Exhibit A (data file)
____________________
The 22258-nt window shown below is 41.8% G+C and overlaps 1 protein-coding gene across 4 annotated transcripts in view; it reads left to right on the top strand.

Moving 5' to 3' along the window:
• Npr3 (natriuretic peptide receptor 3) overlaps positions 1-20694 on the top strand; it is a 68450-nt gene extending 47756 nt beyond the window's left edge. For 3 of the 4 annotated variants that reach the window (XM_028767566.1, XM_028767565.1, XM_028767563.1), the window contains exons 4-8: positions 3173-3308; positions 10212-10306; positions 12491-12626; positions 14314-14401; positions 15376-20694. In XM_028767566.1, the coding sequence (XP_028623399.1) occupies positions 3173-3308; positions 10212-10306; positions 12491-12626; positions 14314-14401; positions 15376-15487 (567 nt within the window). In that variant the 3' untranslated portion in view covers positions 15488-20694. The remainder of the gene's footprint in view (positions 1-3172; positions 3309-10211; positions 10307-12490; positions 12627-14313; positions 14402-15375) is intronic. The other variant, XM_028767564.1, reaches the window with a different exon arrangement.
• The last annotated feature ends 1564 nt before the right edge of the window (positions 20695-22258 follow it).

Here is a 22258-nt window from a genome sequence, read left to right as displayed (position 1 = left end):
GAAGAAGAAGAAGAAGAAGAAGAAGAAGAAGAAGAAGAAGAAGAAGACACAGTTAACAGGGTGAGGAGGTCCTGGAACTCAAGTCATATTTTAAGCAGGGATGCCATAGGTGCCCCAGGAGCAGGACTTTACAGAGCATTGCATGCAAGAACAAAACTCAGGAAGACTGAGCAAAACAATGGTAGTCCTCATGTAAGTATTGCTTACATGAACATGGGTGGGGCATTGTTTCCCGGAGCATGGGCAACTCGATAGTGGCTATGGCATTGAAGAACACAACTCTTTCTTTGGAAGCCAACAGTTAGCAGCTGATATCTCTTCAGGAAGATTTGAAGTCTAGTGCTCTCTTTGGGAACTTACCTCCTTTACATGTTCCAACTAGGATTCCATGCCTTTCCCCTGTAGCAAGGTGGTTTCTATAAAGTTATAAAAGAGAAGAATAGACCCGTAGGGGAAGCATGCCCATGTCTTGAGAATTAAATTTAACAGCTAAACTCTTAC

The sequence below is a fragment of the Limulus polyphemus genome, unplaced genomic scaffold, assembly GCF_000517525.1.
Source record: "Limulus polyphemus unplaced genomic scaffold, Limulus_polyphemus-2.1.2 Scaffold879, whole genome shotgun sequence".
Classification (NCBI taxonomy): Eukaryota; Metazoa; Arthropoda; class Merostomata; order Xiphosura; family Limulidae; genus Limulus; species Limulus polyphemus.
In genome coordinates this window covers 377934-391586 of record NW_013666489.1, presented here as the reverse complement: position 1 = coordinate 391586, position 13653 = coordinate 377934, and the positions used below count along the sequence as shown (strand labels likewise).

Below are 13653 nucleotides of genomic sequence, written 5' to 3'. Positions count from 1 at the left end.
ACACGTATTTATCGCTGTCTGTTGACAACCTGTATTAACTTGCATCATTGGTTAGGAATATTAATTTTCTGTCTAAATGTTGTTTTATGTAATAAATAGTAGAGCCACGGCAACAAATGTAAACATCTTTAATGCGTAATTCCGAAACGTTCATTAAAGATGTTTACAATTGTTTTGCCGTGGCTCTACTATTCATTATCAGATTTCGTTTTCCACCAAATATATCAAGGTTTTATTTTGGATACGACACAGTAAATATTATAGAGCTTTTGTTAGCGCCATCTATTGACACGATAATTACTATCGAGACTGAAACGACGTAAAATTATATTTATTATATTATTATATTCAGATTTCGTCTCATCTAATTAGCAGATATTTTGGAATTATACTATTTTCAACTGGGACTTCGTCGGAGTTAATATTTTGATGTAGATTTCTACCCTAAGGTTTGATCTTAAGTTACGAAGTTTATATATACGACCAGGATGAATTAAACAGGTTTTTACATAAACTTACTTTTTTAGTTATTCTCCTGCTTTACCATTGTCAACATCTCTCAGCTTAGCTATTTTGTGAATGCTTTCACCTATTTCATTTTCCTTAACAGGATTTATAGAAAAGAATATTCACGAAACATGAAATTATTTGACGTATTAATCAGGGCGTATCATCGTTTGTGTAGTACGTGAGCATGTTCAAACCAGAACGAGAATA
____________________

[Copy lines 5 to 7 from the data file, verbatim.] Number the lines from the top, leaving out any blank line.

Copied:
Here is a 22258-nt window from a genome sequence, read left to right as displayed (position 1 = left end):
GAAGAAGAAGAAGAAGAAGAAGAAGAAGAAGAAGAAGAAGAAGAAGACACAGTTAACAGGGTGAGGAGGTCCTGGAACTCAAGTCATATTTTAAGCAGGGATGCCATAGGTGCCCCAGGAGCAGGACTTTACAGAGCATTGCATGCAAGAACAAAACTCAGGAAGACTGAGCAAAACAATGGTAGTCCTCATGTAAGTATTGCTTACATGAACATGGGTGGGGCATTGTTTCCCGGAGCATGGGCAACTCGATAGTGGCTATGGCATTGAAGAACACAACTCTTTCTTTGGAAGCCAACAGTTAGCAGCTGATATCTCTTCAGGAAGATTTGAAGTCTAGTGCTCTCTTTGGGAACTTACCTCCTTTACATGTTCCAACTAGGATTCCATGCCTTTCCCCTGTAGCAAGGTGGTTTCTATAAAGTTATAAAAGAGAAGAATAGACCCGTAGGGGAAGCATGCCCATGTCTTGAGAATTAAATTTAACAGCTAAACTCTTAC

The sequence below is a fragment of the Limulus polyphemus genome, unplaced genomic scaffold, assembly GCF_000517525.1.